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  • Oxygen, Water and Light, Oh My!
    The Toxicity of Life's Basic Necessities

    By Joe W. Francis

    Every living creature is made of amazingly small and complex units called cells. Cells viewed under the microscope do not appear to do much, yet they are full of microscale machines involved in tremendously complex reactions. Most of life's processes are so small and transparent that we cannot see them in action with microscopes. But the chemistry of life is constantly in motion in living cells. College level biochemistry textbooks typically contain over a thousand pages and describe hundreds to thousands of complex reactions which occur simultaneously within these tiny packets of life we call cells.

    Despite this immense complexity, living cells are made primarily of four atoms: carbon, hydrogen, oxygen, and nitrogen. Two of these atoms, hydrogen and oxygen, are bonded together to make water which is the most abundant molecule in living organisms. The oxygen molecule itself plays a critical role in regenerating energy in the cell. In addition, all living creatures need a supply of energy. Energy in most ecosystems ultimately comes from light. For instance, all of the food energy we consume can eventually be traced back to the light energy captured in cells. So, it is no surprise that oxygen, water, and light are very abundant on the earth. Living organisms are continually exposed to these very important substances upon which life depends. Origin-of-life researchers, who try to determine how life originated by natural means, must incorporate water, oxygen, and light into their formulas for early life. However, curiously enough, all three of these substances are toxic to life. In fact, living cells fight a daily, moment by moment battle against the toxicity of oxygen, water, and light. Let us examine the toxicity of each of these substances.

    Oxygen interacts with many atoms and molecules. This is evident in metal structures all around us which tend to "oxidize" or rust over time. If the oxygen content in our atmosphere was just a few percent higher than its current 21 percent, the potential for devastating forest fires and an unstable explosive atmosphere would increase significantly making life less likely to thrive on the earth. The toxic effects of elevated oxygen levels on life can be directly observed in the damaged lungs of human patients who receive oxygen for therapeutic reasons.

    Oxygen is toxic to living organisms because when it interacts with living cells the oxygen molecule itself breaks down into toxic intermediates. These intermediates interact with and modify many essential molecules in cells. Consequently, because we live in an oxygen environment, our cells and their contents are constantly being threatened by toxic oxygen intermediates. If this threat is not continually neutralized, life would cease to continue. Cells handle this threat by making a variety of toxic-oxygen-binding enzymes, including a major type called superoxide dismutase (SOD) which binds and deactivates superoxide, the dominant toxic oxygen species. SOD is found within the cell, outside the cell, and in the membranes of the cell. Our body cells are literally surrounded by SOD. In fact, the concentration of SOD in a cell environment can be 100,000 times greater than the concentration of toxic superoxide.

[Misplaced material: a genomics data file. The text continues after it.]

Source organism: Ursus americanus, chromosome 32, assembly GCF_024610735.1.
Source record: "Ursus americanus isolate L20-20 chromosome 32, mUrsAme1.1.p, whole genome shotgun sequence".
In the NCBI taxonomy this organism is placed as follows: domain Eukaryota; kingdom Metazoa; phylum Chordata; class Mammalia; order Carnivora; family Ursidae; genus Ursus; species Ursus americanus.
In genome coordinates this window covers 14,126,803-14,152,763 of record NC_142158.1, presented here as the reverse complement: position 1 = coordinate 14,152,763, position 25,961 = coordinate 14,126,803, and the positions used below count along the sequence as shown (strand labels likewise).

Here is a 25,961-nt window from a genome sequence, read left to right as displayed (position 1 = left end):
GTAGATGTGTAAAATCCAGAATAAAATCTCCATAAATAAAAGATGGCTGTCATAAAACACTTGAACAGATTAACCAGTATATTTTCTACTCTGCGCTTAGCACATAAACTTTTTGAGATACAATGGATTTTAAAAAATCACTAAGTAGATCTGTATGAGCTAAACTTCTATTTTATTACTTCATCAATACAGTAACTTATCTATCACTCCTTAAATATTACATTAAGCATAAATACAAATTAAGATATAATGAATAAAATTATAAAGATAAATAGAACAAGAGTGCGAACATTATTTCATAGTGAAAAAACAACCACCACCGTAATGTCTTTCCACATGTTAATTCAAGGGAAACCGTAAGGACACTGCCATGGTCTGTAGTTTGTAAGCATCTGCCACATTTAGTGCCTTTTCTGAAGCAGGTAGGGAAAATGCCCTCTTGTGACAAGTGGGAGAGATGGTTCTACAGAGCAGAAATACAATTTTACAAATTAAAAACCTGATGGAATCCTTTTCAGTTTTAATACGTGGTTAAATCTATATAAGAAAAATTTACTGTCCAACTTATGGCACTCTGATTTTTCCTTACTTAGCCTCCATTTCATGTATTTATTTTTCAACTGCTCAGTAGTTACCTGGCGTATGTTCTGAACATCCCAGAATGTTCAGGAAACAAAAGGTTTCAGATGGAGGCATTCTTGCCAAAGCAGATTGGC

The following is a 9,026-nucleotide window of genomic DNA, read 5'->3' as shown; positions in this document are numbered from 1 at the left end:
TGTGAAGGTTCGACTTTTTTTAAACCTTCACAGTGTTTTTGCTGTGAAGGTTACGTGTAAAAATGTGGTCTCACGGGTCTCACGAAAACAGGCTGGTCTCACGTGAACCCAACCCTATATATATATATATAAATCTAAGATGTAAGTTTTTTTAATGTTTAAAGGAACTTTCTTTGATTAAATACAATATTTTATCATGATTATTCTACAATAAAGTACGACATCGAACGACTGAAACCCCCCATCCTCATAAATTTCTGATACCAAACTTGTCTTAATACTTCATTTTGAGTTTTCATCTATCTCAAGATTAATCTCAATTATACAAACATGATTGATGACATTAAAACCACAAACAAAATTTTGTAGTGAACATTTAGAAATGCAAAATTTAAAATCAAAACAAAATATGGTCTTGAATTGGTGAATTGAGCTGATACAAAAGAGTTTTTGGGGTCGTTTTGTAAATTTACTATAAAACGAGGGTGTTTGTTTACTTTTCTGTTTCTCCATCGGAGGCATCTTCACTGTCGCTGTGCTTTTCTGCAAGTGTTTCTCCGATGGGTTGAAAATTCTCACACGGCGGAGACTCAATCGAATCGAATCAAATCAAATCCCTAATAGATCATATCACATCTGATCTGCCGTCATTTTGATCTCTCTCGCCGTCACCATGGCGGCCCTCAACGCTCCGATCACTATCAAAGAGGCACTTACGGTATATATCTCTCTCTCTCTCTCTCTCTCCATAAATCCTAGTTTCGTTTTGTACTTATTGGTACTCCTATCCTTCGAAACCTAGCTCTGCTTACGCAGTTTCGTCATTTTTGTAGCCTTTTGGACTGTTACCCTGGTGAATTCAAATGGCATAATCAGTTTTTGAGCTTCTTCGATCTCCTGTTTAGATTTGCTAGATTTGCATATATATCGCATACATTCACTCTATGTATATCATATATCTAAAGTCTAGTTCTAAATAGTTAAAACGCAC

Because oxygen appeared very early in the development of life, SOD or a protection mechanism similar to it would be required to appear early in the evolution of life. This is problematic for several reasons. One is that the SOD would need to specifically bind superoxide and not oxygen. Superoxide and oxygen are very similar in size and shape and if SOD reacted with oxygen and prevented its entry into the cell, this could be life threatening. Cells also possess essential enzymes which specialize in binding to oxygen. Fascinatingly, the enzymes which bind oxygen and those that bind superoxide are similar in that they use the same type of metal atoms to attract and bind oxygen. Thus, it appears that very early in the evolution of life, two complex enzymes with very similar but distinct binding properties would have to appear simultaneously to allow cells to take up oxygen while at the same time protecting cells from the damaging effects of toxic oxygen.  

    Many origin of life scenarios initially exclude molecular oxygen because of its reactivity and toxicity. However, atmospheric oxygen plays a major role in filtering out much of the harmful ultraviolet (UV) light rays from the sun. In the present day atmosphere, which contains oxygen, some UV light does reach the earth and it is harmful to living things. UV light alters DNA in cells ultimately causing mutation, cancer, or cell death. In fact, it is very likely that DNA damage occurs in our cells every time we are exposed to sunlight. It is estimated that in warm blooded animals over 10,000 alterations in the DNA can take place in each cell every day. However, we seldom notice the damage because our cells possess elaborate DNA repair mechanisms which can repair the damage caused by UV light and other agents. In humans more than 100 genes are involved in DNA repair. In fact all organisms, including bacteria, possess complex repair mechanisms to repair DNA damaged by light. Many organisms possess up to four different kinds of DNA repair mechanisms. In bacteria, there is a backup repair mechanism called SOS which is activated if the cell is overwhelmed with DNA damage. The repair mechanisms are complex and involve many parts to accomplish this repair. Let us consider how the repair of UV light damage is accomplished. 

    DNA is a double stranded fiberlike molecule. UV light typically causes the double strand to stick together abnormally in one spot. The repair mechanisms recognize the sticky abnormal spot, cut it out, and resynthesize what was lost. This requires at a minimum, an enzyme to recognize the sticky spot, a cutting enzyme, and a re-synthesis and resealing enzyme. In some organisms a single enzyme can repair the UV light damage, but this single enzyme called photolyase requires the assistance of two complex cofactor molecules, and surprisingly must be exposed to a certain wavelength of light to function. Not only do we find elaborate repair mechanisms in all cells, but in plants, algae, and some bacteria very complex systems exist which interact intentionally and very specifically with light. These photosynthesis systems supply carbon and oxygen for most all living things on earth.